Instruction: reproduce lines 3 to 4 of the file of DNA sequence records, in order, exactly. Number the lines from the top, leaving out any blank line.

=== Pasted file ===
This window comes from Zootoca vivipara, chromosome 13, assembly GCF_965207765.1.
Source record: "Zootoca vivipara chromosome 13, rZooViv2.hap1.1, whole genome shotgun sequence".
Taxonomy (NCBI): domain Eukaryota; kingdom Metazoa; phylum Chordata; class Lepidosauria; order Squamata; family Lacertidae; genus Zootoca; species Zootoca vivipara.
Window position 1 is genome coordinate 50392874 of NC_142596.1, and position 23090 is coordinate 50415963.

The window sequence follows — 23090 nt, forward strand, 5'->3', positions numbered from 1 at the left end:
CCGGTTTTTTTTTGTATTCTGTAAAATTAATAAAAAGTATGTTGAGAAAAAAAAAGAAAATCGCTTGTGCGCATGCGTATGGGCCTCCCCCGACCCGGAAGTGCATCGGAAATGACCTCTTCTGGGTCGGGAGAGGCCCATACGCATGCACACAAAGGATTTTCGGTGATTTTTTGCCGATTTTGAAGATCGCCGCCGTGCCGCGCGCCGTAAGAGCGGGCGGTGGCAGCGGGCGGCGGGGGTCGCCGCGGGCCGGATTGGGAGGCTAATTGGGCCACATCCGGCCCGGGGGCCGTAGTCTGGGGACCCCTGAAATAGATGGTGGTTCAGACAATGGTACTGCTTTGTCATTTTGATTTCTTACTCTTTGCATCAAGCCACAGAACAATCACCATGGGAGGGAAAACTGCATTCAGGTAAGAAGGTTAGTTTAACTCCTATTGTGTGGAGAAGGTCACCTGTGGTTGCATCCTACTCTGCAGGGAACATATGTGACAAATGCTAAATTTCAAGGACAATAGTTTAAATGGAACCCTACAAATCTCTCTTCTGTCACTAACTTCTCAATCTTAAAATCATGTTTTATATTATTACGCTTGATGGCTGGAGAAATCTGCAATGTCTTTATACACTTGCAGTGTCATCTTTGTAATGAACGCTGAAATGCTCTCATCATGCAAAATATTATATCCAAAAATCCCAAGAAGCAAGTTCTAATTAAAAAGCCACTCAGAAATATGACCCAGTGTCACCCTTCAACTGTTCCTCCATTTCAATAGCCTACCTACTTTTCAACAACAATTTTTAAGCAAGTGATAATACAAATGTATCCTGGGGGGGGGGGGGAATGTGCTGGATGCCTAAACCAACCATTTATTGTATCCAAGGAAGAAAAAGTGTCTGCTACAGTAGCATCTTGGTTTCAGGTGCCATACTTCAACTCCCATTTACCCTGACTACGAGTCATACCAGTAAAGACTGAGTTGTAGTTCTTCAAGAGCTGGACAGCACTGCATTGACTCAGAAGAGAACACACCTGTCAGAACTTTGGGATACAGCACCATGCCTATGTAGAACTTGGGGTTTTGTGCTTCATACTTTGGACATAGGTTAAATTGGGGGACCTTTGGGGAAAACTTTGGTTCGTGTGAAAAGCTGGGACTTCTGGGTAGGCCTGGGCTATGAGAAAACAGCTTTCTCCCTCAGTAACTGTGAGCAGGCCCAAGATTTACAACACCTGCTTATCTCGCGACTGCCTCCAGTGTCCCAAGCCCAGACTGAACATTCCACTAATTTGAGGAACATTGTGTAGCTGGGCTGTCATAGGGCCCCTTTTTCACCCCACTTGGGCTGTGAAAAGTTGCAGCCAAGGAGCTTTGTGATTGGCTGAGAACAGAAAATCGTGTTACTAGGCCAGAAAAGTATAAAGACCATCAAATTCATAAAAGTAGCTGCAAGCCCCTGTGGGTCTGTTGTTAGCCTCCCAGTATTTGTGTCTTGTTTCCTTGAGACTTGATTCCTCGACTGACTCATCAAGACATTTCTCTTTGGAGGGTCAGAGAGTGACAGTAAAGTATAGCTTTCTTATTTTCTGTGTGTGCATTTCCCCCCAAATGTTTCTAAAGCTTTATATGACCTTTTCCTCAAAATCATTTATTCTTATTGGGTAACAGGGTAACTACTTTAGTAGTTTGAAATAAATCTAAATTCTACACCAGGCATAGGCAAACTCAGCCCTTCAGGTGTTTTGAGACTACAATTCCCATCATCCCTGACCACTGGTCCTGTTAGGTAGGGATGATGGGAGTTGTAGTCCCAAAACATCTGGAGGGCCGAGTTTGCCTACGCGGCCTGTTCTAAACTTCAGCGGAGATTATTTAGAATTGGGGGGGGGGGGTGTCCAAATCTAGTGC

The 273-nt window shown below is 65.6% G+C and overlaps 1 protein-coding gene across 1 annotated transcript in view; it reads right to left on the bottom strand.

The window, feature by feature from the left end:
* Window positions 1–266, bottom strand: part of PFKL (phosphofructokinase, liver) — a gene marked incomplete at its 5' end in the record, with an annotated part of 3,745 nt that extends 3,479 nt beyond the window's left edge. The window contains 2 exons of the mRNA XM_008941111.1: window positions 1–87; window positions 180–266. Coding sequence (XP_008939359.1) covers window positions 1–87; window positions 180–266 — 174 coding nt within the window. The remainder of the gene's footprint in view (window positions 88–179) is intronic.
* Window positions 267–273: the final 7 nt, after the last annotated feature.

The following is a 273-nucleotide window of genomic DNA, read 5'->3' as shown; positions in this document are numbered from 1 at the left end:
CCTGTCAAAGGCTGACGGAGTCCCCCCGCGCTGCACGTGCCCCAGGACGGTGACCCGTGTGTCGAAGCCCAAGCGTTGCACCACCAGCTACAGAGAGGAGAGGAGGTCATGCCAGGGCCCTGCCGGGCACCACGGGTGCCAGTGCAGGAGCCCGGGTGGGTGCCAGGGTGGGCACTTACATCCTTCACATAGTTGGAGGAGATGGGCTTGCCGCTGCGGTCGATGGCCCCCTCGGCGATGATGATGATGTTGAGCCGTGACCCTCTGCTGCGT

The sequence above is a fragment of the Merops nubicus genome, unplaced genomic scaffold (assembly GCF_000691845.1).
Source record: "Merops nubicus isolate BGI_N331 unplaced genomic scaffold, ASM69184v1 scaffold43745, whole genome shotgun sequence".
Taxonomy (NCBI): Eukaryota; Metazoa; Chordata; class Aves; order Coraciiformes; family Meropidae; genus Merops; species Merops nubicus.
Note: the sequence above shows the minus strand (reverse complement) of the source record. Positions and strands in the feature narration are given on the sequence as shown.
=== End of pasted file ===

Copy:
Taxonomy (NCBI): domain Eukaryota; kingdom Metazoa; phylum Chordata; class Lepidosauria; order Squamata; family Lacertidae; genus Zootoca; species Zootoca vivipara.
Window position 1 is genome coordinate 50392874 of NC_142596.1, and position 23090 is coordinate 50415963.